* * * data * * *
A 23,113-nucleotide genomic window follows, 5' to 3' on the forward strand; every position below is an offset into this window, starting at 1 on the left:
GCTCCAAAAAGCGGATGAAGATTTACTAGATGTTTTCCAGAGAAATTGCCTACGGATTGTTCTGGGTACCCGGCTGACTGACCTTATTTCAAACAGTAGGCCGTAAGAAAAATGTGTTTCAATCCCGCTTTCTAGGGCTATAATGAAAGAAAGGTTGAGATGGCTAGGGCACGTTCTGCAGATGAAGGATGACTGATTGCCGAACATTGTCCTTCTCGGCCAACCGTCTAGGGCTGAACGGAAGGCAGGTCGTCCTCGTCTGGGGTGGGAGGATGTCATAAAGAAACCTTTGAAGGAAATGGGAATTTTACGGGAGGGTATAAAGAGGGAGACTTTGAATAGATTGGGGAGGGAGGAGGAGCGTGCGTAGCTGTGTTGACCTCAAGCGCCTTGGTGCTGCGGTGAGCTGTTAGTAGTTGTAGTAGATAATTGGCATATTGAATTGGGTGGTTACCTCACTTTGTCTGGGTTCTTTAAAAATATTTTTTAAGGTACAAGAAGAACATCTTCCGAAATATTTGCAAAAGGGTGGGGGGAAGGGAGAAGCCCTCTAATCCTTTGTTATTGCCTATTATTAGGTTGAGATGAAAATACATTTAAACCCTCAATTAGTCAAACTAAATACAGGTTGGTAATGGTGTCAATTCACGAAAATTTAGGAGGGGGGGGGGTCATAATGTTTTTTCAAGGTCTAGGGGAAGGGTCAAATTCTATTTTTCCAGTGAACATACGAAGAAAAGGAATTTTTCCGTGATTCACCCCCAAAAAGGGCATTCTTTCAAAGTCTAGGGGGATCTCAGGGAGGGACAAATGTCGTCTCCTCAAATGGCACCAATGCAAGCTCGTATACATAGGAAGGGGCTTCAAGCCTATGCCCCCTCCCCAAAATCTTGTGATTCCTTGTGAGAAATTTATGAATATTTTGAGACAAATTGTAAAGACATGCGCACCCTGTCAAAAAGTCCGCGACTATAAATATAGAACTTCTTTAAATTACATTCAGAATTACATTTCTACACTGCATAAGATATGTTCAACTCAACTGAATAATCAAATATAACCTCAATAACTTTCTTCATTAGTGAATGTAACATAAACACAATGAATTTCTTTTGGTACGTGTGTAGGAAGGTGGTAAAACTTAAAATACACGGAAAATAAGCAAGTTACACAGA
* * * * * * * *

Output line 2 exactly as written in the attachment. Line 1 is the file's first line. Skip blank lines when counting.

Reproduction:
GCTCCAAAAAGCGGATGAAGATTTACTAGATGTTTTCCAGAGAAATTGCCTACGGATTGTTCTGGGTACCCGGCTGACTGACCTTATTTCAAACAGTAGGCCGTAAGAAAAATGTGTTTCAATCCCGCTTTCTAGGGCTATAATGAAAGAAAGGTTGAGATGGCTAGGGCACGTTCTGCAGATGAAGGATGACTGATTGCCGAACATTGTCCTTCTCGGCCAACCGTCTAGGGCTGAACGGAAGGCAGGTCGTCCTCGTCTGGGGTGGGAGGATGTCATAAAGAAACCTTTGAAGGAAATGGGAATTTTACGGGAGGGTATAAAGAGGGAGACTTTGAATAGATTGGGGAGGGAGGAGGAGCGTGCGTAGCTGTGTTGACCTCAAGCGCCTTGGTGCTGCGGTGAGCTGTTAGTAGTTGTAGTAGATAATTGGCATATTGAATTGGGTGGTTACCTCACTTTGTCTGGGTTCTTTAAAAATATTTTTTAAGGTACAAGAAGAACATCTTCCGAAATATTTGCAAAAGGGTGGGGGGAAGGGAGAAGCCCTCTAATCCTTTGTTATTGCCTATTATTAGGTTGAGATGAAAATACATTTAAACCCTCAATTAGTCAAACTAAATACAGGTTGGTAATGGTGTCAATTCACGAAAATTTAGGAGGGGGGGGGGTCATAATGTTTTTTCAAGGTCTAGGGGAAGGGTCAAATTCTATTTTTCCAGTGAACATACGAAGAAAAGGAATTTTTCCGTGATTCACCCCCAAAAAGGGCATTCTTTCAAAGTCTAGGGGGATCTCAGGGAGGGACAAATGTCGTCTCCTCAAATGGCACCAATGCAAGCTCGTATACATAGGAAGGGGCTTCAAGCCTATGCCCCCTCCCCAAAATCTTGTGATTCCTTGTGAGAAATTTATGAATATTTTGAGACAAATTGTAAAGACATGCGCACCCTGTCAAAAAGTCCGCGACTATAAATATAGAACTTCTTTAAATTACATTCAGAATTACATTTCTACACTGCATAAGATATGTTCAACTCAACTGAATAATCAAATATAACCTCAATAACTTTCTTCATTAGTGAATGTAACATAAACACAATGAATTTCTTTTGGTACGTGTGTAGGAAGGTGGTAAAACTTAAAATACACGGAAAATAAGCAAGTTACACAGA